The eighth-grade girls at Nyumanzi refugee settlement stood out to me because they could have been middle school girls anywhere in the world. They kept huddling and laughing together when we tried to talk to them as a group. After a bit, I turned to Girl Up deputy director Anna Blue and said, "Let's dance!" I got in the front of the room, and we started teaching them the electric slide. We even did a mannequin challenge:
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Just like girls anywhere, being silly is the universal language. Once they were comfortable, we spoke about a lot of things, like what they wanted to be when they grew up–two doctors, an engineer, a teacher, two lawyers, two journalists. It was so incredible to hear those things, and to hear how badly they wanted to stay in secondary school, but at the same time how hard it was for them to do that.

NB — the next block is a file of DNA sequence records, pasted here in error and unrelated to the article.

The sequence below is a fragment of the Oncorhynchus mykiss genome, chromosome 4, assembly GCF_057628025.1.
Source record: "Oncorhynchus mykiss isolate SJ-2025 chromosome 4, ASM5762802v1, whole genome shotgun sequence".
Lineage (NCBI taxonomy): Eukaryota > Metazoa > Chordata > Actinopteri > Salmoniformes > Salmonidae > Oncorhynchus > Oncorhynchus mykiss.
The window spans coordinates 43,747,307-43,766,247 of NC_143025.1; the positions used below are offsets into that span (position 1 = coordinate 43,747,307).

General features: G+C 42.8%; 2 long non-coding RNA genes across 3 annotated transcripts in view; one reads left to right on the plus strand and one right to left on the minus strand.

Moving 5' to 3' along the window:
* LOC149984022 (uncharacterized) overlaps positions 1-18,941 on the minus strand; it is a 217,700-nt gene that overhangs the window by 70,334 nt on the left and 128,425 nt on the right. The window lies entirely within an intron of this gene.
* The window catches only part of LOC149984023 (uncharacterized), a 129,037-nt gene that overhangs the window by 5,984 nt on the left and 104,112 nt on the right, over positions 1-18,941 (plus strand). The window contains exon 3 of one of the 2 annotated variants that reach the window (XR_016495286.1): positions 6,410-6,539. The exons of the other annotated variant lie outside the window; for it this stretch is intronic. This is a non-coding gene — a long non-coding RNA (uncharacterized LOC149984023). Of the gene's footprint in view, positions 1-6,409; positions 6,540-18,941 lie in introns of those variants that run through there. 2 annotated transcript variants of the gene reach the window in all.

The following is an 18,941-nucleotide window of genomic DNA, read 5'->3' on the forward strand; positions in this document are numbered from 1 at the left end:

Throughout our trip, I couldn't stop thinking about that fact that only 50% of refugee girls in Uganda are enrolled in primary school, and that number drops to just 5% for secondary school. So many girls mentioned the fear that they will be forced to marry early—as young as 11 years old, which means they're raising babies instead of doing homework. Many drop out after primary school because it's too far to walk to secondary school, or they lack simple supplies like textbooks and pens and paper. Sometimes, it's even a lack of sanitary pads that keeps them at home.
One of the most memorable moments for me was the welcome from refugee students at Bidibidi settlement. They performed a special bola dance, with drums, singing, and choreography. There must have been more than a hundred students dancing. I just kept looking around the circle—everyone's face was completely lit up. It was a really, really magical experience.